World War I: Looking back 100 years
They came with photos, letters, medals, artifacts, and precious memories. Residents and others with a connection to town streamed into Wilton Library Saturday, May 20, for World War I Digitization Day, bringing their family mementos to be recorded as history into the Connecticut State Library’s project about the Great War.
Digital archive specialists from the state library were on hand to scan and photograph people’s memorabilia, interview them for cataloguing purposes, and then upload the photos into the state’s growing online World War I collection.
Don Drummond brought a binder full of letters, maps, and more that he showed to The Bulletin and archivist Todd Ligas.
Drummond’s father was Reuben B. Drummond, born June 2, 1892, in Jersey City, N.J. He enlisted in the New Jersey National Guard before the war and was based in Sea Girt.
“When the war started, they were activated with people from New York, Maryland and Virginia,” Drummond said, adding they were known as the Blue & Gray Division, a reference to the Civil War.
“When they were at dances in Alabama [where the division was based], the mothers and grandmothers wouldn’t let the girls dance with Northerners,” Drummond said, noting the Civil War had ended just 50 or so years before.
Ligas asked Drummond how his father felt about getting involved in the war.
“In 1917 everybody ran to be in the war,” Drummond said. “If you couldn’t get in you were heartbroken.”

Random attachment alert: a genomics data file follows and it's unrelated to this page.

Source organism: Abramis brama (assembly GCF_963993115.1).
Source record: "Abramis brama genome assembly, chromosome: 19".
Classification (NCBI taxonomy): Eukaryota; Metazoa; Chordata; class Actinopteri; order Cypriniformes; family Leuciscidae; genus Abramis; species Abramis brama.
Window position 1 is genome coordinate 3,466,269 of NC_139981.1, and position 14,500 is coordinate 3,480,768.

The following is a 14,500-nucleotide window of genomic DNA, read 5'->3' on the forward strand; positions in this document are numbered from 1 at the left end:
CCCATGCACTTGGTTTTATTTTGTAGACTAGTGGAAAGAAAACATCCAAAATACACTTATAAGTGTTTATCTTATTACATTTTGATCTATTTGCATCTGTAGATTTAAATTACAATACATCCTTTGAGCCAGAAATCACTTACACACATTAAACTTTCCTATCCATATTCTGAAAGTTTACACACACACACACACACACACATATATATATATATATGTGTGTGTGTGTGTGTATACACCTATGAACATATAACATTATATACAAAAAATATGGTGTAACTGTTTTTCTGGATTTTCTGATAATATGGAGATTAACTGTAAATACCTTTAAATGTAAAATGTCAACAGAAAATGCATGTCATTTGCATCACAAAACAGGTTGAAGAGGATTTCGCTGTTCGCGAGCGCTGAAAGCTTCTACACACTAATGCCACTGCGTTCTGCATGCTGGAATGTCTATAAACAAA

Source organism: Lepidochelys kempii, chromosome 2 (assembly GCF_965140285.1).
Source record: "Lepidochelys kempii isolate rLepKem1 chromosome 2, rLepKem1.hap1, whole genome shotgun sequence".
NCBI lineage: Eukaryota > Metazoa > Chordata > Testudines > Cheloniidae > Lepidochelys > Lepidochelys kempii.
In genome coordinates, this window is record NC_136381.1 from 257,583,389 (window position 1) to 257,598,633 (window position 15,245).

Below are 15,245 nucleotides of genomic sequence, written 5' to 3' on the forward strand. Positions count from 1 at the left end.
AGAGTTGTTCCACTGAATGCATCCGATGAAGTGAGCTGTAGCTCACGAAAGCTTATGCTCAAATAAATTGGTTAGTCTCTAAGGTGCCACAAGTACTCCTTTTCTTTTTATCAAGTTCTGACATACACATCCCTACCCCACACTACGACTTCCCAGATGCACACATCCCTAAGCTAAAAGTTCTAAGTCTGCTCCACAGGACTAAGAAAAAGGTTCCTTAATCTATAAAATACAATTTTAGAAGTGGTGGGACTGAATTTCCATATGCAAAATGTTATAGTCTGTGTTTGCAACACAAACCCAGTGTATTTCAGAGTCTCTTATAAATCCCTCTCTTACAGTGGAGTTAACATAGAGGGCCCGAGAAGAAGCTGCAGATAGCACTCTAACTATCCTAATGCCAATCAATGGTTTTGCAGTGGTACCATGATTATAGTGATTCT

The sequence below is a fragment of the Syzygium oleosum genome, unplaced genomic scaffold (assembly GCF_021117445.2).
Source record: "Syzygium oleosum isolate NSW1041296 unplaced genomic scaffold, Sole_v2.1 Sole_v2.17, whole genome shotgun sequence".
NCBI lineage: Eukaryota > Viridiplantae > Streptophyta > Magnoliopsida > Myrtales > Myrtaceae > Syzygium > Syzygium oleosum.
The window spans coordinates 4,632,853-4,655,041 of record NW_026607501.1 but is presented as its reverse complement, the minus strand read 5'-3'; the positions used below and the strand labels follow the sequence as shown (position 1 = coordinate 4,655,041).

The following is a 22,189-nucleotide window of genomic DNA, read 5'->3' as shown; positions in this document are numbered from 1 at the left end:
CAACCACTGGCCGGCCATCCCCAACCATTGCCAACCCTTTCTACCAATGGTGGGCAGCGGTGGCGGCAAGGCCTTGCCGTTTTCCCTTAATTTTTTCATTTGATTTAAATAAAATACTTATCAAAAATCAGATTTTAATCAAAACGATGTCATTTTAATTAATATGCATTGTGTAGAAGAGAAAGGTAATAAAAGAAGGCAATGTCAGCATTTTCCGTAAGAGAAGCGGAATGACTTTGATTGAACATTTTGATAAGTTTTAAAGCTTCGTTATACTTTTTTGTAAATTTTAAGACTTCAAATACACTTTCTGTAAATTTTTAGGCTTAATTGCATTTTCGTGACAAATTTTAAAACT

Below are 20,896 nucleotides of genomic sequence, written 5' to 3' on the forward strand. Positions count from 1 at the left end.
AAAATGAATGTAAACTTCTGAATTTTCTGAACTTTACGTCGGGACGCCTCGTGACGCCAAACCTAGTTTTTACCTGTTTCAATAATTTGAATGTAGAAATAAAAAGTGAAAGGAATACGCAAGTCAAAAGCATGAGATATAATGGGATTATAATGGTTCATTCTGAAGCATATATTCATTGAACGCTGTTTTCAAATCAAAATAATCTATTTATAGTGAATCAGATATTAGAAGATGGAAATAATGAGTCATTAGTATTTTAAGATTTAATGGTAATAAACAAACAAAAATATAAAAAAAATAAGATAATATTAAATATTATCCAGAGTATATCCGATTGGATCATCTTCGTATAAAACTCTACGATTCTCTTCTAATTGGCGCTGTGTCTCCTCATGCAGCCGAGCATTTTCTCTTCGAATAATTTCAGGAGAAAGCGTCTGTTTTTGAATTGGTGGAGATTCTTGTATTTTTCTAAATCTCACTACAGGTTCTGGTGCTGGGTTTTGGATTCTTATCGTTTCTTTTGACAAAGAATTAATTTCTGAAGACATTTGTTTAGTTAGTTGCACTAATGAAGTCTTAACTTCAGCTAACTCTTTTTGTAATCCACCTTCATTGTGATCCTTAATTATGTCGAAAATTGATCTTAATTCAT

Ligas, a 23-year military veteran himself, nodded. “Young men are always excited,” he said. “It’s a big adventure.”
The war, of course, turned out to be more of a nightmare than an adventure. After he returned home, Drummond’s father wrote to his Uncle Ike, a Civil War veteran, about his experiences.
German artillery, Drummond said, apparently consisted of a cast iron shell with explosives inside. “When it exploded, there was cast iron shrapnel,” he said. “Instead of being injured, people would be cut in half.”
In one instance, two soldiers next to Reuben were hit. One died instantly. “One died in his arms,” Drummond said.
Drummond brought one of the more interesting artifacts the archivists had seen. When shown, no one could guess what it was.
Reuben was assigned to the field signal battalion at headquarters in France, which was responsible for communication with the front lines. Secret communication was difficult, because if they used telegraph or telephone lines, the Germans often cut the wires and listened in. Early radio was also not secure.
The Army turned to pigeons. Junior officers like Reuben would be sent to the front lines with French homing pigeons in wicker baskets. He would observe what was happening, write a message in code on onionskin paper, insert it into a tiny cylinder, and attach it to the pigeon’s leg and set it free. The pigeons flew back to headquarters.
“One guy with a rifle was assigned to shoot the pigeon if it flew into German territory,” Drummond said, but to his knowledge, no pigeons were shot down.
Reuben fought in the battle of Meuse-Argonne, the last major Allied offensive, and would recall how at night he’d be in a dugout — an offshoot of a trench where soldiers had more cover — and rats would come out. “They could feel the rats walking on them, but they couldn’t move,” Drummond said, “because they were afraid of being bitten.”